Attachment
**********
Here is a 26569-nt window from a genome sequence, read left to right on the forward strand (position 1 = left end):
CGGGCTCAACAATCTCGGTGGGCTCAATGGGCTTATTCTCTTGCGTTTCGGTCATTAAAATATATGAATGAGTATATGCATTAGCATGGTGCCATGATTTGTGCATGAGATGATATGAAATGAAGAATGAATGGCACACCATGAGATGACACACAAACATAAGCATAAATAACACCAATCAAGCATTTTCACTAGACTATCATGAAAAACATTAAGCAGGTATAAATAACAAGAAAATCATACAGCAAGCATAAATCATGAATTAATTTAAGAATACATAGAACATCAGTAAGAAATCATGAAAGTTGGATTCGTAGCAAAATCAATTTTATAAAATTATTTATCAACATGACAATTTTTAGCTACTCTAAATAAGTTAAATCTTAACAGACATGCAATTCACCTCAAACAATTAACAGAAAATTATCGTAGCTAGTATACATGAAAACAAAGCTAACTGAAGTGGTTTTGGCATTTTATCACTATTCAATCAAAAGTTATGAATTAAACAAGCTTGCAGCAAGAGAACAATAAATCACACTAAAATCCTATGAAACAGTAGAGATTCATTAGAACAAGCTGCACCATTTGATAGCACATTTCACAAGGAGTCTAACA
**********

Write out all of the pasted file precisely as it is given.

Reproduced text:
Here is a 26569-nt window from a genome sequence, read left to right on the forward strand (position 1 = left end):
CGGGCTCAACAATCTCGGTGGGCTCAATGGGCTTATTCTCTTGCGTTTCGGTCATTAAAATATATGAATGAGTATATGCATTAGCATGGTGCCATGATTTGTGCATGAGATGATATGAAATGAAGAATGAATGGCACACCATGAGATGACACACAAACATAAGCATAAATAACACCAATCAAGCATTTTCACTAGACTATCATGAAAAACATTAAGCAGGTATAAATAACAAGAAAATCATACAGCAAGCATAAATCATGAATTAATTTAAGAATACATAGAACATCAGTAAGAAATCATGAAAGTTGGATTCGTAGCAAAATCAATTTTATAAAATTATTTATCAACATGACAATTTTTAGCTACTCTAAATAAGTTAAATCTTAACAGACATGCAATTCACCTCAAACAATTAACAGAAAATTATCGTAGCTAGTATACATGAAAACAAAGCTAACTGAAGTGGTTTTGGCATTTTATCACTATTCAATCAAAAGTTATGAATTAAACAAGCTTGCAGCAAGAGAACAATAAATCACACTAAAATCCTATGAAACAGTAGAGATTCATTAGAACAAGCTGCACCATTTGATAGCACATTTCACAAGGAGTCTAACA